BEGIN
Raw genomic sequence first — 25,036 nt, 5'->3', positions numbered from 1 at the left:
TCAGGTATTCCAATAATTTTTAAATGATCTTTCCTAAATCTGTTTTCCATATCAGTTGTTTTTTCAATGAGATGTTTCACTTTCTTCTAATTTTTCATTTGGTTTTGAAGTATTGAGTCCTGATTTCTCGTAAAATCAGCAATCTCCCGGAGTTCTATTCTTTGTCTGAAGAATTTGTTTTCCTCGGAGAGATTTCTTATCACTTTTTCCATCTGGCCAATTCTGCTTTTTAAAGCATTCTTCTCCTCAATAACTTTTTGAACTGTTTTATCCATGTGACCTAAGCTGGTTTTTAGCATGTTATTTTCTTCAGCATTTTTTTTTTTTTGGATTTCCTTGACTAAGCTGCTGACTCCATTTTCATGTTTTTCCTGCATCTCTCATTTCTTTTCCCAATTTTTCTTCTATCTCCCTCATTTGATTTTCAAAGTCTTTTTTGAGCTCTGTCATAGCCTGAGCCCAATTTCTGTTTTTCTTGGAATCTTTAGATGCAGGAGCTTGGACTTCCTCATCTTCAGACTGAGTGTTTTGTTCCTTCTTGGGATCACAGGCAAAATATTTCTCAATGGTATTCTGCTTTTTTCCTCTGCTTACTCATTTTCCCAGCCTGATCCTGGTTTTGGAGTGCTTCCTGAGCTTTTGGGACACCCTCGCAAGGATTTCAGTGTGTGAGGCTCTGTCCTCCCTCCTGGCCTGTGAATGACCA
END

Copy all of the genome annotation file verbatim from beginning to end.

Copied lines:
Raw genomic sequence first — 25,036 nt, 5'->3', positions numbered from 1 at the left:
TCAGGTATTCCAATAATTTTTAAATGATCTTTCCTAAATCTGTTTTCCATATCAGTTGTTTTTTCAATGAGATGTTTCACTTTCTTCTAATTTTTCATTTGGTTTTGAAGTATTGAGTCCTGATTTCTCGTAAAATCAGCAATCTCCCGGAGTTCTATTCTTTGTCTGAAGAATTTGTTTTCCTCGGAGAGATTTCTTATCACTTTTTCCATCTGGCCAATTCTGCTTTTTAAAGCATTCTTCTCCTCAATAACTTTTTGAACTGTTTTATCCATGTGACCTAAGCTGGTTTTTAGCATGTTATTTTCTTCAGCATTTTTTTTTTTTTGGATTTCCTTGACTAAGCTGCTGACTCCATTTTCATGTTTTTCCTGCATCTCTCATTTCTTTTCCCAATTTTTCTTCTATCTCCCTCATTTGATTTTCAAAGTCTTTTTTGAGCTCTGTCATAGCCTGAGCCCAATTTCTGTTTTTCTTGGAATCTTTAGATGCAGGAGCTTGGACTTCCTCATCTTCAGACTGAGTGTTTTGTTCCTTCTTGGGATCACAGGCAAAATATTTCTCAATGGTATTCTGCTTTTTTCCTCTGCTTACTCATTTTCCCAGCCTGATCCTGGTTTTGGAGTGCTTCCTGAGCTTTTGGGACACCCTCGCAAGGATTTCAGTGTGTGAGGCTCTGTCCTCCCTCCTGGCCTGTGAATGACCA